Related topics: titanium dioxide

Scientists develop Z-scheme catalyst for contaminants in water

In recent years, rapid industrialization has caused increasingly severe environmental pollution. Antibiotics and microbiological contamination in water have become major threats to human health and critical risks to ecosystem ...

Single crystalline quaternary sulfide nanobelts

Copper-based quaternary sulfide nanomaterials, especially for Cu-Zn-In-S (CZIS) and Cu-Zn-Ga-S (CZGS), which consist of non-toxic elements are attractive candidate for solar photocatalytic hydrogen production due to their ...

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Photocatalysis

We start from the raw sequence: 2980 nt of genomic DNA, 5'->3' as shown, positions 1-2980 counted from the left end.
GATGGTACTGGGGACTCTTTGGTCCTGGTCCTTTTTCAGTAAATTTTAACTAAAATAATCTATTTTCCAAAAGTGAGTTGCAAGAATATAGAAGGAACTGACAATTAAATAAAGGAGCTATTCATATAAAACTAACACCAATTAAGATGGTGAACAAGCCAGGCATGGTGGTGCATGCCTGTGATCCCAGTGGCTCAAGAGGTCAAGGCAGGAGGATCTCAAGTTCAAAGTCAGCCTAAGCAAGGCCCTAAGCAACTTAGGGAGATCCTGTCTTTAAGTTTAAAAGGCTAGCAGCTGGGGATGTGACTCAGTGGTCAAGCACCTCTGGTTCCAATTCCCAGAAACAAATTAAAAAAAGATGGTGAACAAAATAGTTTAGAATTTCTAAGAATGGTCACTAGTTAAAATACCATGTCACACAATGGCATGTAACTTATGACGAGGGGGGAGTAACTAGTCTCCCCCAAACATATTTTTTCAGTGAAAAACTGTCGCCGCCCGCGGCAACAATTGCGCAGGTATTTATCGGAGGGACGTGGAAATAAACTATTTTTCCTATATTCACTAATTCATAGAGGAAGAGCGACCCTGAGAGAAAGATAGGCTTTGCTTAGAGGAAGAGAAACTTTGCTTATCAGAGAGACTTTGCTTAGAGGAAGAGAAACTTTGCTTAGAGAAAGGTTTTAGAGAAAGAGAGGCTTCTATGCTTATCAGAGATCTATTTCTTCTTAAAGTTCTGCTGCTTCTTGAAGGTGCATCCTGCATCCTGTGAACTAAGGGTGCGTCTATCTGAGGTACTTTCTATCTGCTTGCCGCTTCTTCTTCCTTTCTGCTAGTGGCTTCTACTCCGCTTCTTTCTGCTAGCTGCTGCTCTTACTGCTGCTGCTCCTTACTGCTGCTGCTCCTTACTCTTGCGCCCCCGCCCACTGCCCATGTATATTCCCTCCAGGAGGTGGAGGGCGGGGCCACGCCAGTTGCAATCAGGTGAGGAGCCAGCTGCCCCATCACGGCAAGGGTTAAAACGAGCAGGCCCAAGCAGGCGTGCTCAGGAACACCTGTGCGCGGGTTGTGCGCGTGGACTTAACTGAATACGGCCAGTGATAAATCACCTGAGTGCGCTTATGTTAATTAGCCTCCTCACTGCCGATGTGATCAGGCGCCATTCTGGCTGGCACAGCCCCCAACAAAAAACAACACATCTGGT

In chemistry, photocatalysis is the acceleration of a photoreaction in the presence of a catalyst. In catalysed photolysis, light is absorbed by an adsorbed substrate. In photogenerated catalysis, the photocatalytic activity (PCA) depends on the ability of the catalyst to create electron–hole pairs, which generate free radicals (hydroxyl radicals: ·OH) able to undergo secondary reactions. Its comprehension has been made possible ever since the discovery of water electrolysis by means of the titanium dioxide. Commercial application of the process is called advanced oxidation process (AOP). There are several methods of achieving AOP's, that can but do not necessarily involve TiO2 or even the use of UV light. Generally the defining factor is the production and use of the hydroxyl radical.

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